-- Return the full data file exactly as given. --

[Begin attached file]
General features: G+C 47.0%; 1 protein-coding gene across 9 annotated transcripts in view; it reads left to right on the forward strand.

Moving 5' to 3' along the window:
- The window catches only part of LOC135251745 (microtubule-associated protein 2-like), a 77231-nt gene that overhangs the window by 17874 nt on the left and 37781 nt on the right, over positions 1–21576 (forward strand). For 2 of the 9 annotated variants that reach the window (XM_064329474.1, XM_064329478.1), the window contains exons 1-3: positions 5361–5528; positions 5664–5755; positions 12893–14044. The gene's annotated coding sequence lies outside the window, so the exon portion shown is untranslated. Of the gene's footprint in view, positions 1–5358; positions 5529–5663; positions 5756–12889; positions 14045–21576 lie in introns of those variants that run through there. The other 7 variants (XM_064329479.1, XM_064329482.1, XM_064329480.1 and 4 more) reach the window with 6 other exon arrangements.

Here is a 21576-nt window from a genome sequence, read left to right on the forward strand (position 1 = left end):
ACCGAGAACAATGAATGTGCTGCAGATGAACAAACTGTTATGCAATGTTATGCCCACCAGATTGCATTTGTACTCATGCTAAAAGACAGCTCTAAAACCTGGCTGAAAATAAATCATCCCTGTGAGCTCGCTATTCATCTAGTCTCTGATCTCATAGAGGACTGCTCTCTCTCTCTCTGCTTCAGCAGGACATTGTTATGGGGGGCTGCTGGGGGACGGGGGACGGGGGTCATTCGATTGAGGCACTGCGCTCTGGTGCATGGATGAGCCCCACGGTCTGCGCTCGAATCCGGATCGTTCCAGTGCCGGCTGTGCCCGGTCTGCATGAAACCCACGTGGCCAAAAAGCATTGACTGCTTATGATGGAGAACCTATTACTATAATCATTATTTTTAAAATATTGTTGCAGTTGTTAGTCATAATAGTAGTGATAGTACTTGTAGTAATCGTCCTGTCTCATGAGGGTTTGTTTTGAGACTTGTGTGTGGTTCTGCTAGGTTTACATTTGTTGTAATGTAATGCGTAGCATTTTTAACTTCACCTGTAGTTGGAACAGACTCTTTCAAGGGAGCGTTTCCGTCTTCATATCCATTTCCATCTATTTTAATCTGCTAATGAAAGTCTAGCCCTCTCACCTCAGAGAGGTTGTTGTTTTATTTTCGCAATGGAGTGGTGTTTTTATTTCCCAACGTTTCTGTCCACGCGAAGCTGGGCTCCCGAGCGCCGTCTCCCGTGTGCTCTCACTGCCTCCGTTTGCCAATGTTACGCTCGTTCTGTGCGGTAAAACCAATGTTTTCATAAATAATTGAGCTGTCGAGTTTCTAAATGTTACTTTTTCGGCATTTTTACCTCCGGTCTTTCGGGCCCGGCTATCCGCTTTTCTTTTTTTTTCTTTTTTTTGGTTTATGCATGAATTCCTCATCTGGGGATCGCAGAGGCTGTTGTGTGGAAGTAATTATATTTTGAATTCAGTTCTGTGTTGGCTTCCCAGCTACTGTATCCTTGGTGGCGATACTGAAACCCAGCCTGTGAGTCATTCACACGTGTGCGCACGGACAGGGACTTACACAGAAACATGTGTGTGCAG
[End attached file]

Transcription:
General features: G+C 47.0%; 1 protein-coding gene across 9 annotated transcripts in view; it reads left to right on the forward strand.

Moving 5' to 3' along the window:
- The window catches only part of LOC135251745 (microtubule-associated protein 2-like), a 77231-nt gene that overhangs the window by 17874 nt on the left and 37781 nt on the right, over positions 1–21576 (forward strand). For 2 of the 9 annotated variants that reach the window (XM_064329474.1, XM_064329478.1), the window contains exons 1-3: positions 5361–5528; positions 5664–5755; positions 12893–14044. The gene's annotated coding sequence lies outside the window, so the exon portion shown is untranslated. Of the gene's footprint in view, positions 1–5358; positions 5529–5663; positions 5756–12889; positions 14045–21576 lie in introns of those variants that run through there. The other 7 variants (XM_064329479.1, XM_064329482.1, XM_064329480.1 and 4 more) reach the window with 6 other exon arrangements.

Here is a 21576-nt window from a genome sequence, read left to right on the forward strand (position 1 = left end):
ACCGAGAACAATGAATGTGCTGCAGATGAACAAACTGTTATGCAATGTTATGCCCACCAGATTGCATTTGTACTCATGCTAAAAGACAGCTCTAAAACCTGGCTGAAAATAAATCATCCCTGTGAGCTCGCTATTCATCTAGTCTCTGATCTCATAGAGGACTGCTCTCTCTCTCTCTGCTTCAGCAGGACATTGTTATGGGGGGCTGCTGGGGGACGGGGGACGGGGGTCATTCGATTGAGGCACTGCGCTCTGGTGCATGGATGAGCCCCACGGTCTGCGCTCGAATCCGGATCGTTCCAGTGCCGGCTGTGCCCGGTCTGCATGAAACCCACGTGGCCAAAAAGCATTGACTGCTTATGATGGAGAACCTATTACTATAATCATTATTTTTAAAATATTGTTGCAGTTGTTAGTCATAATAGTAGTGATAGTACTTGTAGTAATCGTCCTGTCTCATGAGGGTTTGTTTTGAGACTTGTGTGTGGTTCTGCTAGGTTTACATTTGTTGTAATGTAATGCGTAGCATTTTTAACTTCACCTGTAGTTGGAACAGACTCTTTCAAGGGAGCGTTTCCGTCTTCATATCCATTTCCATCTATTTTAATCTGCTAATGAAAGTCTAGCCCTCTCACCTCAGAGAGGTTGTTGTTTTATTTTCGCAATGGAGTGGTGTTTTTATTTCCCAACGTTTCTGTCCACGCGAAGCTGGGCTCCCGAGCGCCGTCTCCCGTGTGCTCTCACTGCCTCCGTTTGCCAATGTTACGCTCGTTCTGTGCGGTAAAACCAATGTTTTCATAAATAATTGAGCTGTCGAGTTTCTAAATGTTACTTTTTCGGCATTTTTACCTCCGGTCTTTCGGGCCCGGCTATCCGCTTTTCTTTTTTTTTCTTTTTTTTGGTTTATGCATGAATTCCTCATCTGGGGATCGCAGAGGCTGTTGTGTGGAAGTAATTATATTTTGAATTCAGTTCTGTGTTGGCTTCCCAGCTACTGTATCCTTGGTGGCGATACTGAAACCCAGCCTGTGAGTCATTCACACGTGTGCGCACGGACAGGGACTTACACAGAAACATGTGTGTGCAG